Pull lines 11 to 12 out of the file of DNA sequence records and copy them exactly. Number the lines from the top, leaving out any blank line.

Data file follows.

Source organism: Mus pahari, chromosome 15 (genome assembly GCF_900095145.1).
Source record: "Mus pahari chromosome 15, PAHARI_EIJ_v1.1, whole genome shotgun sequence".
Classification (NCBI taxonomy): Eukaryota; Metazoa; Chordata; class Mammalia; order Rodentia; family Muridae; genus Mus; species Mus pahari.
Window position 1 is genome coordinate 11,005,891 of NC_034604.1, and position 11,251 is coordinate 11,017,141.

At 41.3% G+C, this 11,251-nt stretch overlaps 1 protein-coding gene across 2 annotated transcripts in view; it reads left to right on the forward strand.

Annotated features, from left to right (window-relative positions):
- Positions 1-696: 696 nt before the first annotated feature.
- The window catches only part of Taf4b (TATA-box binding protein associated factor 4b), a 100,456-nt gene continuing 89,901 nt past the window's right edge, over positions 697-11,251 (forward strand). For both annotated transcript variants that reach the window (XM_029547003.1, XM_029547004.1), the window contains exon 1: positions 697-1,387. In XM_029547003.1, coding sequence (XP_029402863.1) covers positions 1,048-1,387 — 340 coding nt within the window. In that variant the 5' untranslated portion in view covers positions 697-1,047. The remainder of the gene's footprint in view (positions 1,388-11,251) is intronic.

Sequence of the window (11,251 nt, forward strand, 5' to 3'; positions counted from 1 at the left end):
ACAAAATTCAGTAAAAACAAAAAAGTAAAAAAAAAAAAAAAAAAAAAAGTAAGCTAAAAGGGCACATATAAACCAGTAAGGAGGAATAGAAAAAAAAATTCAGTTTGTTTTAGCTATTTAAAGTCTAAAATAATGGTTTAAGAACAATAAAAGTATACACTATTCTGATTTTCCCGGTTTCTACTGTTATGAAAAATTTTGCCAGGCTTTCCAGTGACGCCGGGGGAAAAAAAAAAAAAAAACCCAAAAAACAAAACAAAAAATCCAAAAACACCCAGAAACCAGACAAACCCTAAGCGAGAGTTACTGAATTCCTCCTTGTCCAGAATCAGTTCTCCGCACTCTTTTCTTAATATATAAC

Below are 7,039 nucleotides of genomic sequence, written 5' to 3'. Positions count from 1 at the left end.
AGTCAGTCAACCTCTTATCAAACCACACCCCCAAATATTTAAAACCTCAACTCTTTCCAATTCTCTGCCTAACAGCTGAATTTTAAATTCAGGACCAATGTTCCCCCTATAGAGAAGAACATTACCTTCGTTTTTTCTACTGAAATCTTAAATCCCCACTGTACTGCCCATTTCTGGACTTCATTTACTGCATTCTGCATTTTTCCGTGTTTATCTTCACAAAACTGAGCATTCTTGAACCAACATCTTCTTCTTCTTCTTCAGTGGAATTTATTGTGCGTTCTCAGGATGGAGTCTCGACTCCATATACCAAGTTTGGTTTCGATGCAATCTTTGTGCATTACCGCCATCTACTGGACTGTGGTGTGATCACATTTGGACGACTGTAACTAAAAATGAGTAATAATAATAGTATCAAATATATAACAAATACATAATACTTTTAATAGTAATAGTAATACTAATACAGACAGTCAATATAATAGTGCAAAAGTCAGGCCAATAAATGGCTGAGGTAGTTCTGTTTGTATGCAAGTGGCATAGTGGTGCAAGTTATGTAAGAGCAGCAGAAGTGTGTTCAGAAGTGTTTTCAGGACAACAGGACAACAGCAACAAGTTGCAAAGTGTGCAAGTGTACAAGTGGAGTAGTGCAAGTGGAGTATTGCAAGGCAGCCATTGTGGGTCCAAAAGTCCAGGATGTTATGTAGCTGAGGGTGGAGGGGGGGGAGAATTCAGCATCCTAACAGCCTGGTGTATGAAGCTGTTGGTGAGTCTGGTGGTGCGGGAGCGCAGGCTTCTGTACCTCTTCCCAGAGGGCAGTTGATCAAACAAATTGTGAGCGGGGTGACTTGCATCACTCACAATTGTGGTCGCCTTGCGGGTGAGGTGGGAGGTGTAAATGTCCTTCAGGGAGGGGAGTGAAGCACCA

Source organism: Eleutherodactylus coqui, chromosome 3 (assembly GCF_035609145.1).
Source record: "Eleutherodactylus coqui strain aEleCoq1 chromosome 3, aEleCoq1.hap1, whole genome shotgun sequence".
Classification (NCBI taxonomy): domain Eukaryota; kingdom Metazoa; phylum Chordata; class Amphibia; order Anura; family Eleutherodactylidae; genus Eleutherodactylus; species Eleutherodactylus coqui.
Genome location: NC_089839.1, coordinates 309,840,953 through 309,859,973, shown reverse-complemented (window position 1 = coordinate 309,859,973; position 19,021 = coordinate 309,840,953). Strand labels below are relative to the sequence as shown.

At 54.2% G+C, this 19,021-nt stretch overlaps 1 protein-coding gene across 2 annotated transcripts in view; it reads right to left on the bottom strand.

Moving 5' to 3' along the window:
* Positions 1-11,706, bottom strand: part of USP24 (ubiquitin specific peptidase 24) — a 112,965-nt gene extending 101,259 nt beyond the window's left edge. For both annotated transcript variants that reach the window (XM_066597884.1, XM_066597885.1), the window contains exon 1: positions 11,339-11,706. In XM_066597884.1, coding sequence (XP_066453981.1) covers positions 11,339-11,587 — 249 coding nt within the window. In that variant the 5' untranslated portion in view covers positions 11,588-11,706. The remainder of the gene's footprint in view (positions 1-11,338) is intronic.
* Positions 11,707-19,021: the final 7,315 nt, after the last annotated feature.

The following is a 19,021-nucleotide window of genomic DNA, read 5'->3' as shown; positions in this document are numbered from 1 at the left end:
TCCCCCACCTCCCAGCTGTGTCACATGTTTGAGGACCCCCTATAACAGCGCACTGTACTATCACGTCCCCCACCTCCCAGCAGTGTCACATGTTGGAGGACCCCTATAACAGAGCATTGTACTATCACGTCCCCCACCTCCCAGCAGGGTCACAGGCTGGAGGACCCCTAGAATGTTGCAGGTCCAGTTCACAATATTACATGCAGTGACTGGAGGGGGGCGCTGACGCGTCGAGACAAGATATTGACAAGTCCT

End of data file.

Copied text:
Below are 7,039 nucleotides of genomic sequence, written 5' to 3'. Positions count from 1 at the left end.
AGTCAGTCAACCTCTTATCAAACCACACCCCCAAATATTTAAAACCTCAACTCTTTCCAATTCTCTGCCTAACAGCTGAATTTTAAATTCAGGACCAATGTTCCCCCTATAGAGAAGAACATTACCTTCGTTTTTTCTACTGAAATCTTAAATCCCCACTGTACTGCCCATTTCTGGACTTCATTTACTGCATTCTGCATTTTTCCGTGTTTATCTTCACAAAACTGAGCATTCTTGAACCAACATCTTCTTCTTCTTCTTCAGTGGAATTTATTGTGCGTTCTCAGGATGGAGTCTCGACTCCATATACCAAGTTTGGTTTCGATGCAATCTTTGTGCATTACCGCCATCTACTGGACTGTGGTGTGATCACATTTGGACGACTGTAACTAAAAATGAGTAATAATAATAGTATCAAATATATAACAAATACATAATACTTTTAATAGTAATAGTAATACTAATACAGACAGTCAATATAATAGTGCAAAAGTCAGGCCAATAAATGGCTGAGGTAGTTCTGTTTGTATGCAAGTGGCATAGTGGTGCAAGTTATGTAAGAGCAGCAGAAGTGTGTTCAGAAGTGTTTTCAGGACAACAGGACAACAGCAACAAGTTGCAAAGTGTGCAAGTGTACAAGTGGAGTAGTGCAAGTGGAGTATTGCAAGGCAGCCATTGTGGGTCCAAAAGTCCAGGATGTTATGTAGCTGAGGGTGGAGGGGGGGGAGAATTCAGCATCCTAACAGCCTGGTGTATGAAGCTGTTGGTGAGTCTGGTGGTGCGGGAGCGCAGGCTTCTGTACCTCTTCCCAGAGGGCAGTTGATCAAACAAATTGTGAGCGGGGTGACTTGCATCACTCACAATTGTGGTCGCCTTGCGGGTGAGGTGGGAGGTGTAAATGTCCTTCAGGGAGGGGAGTGAAGCACCA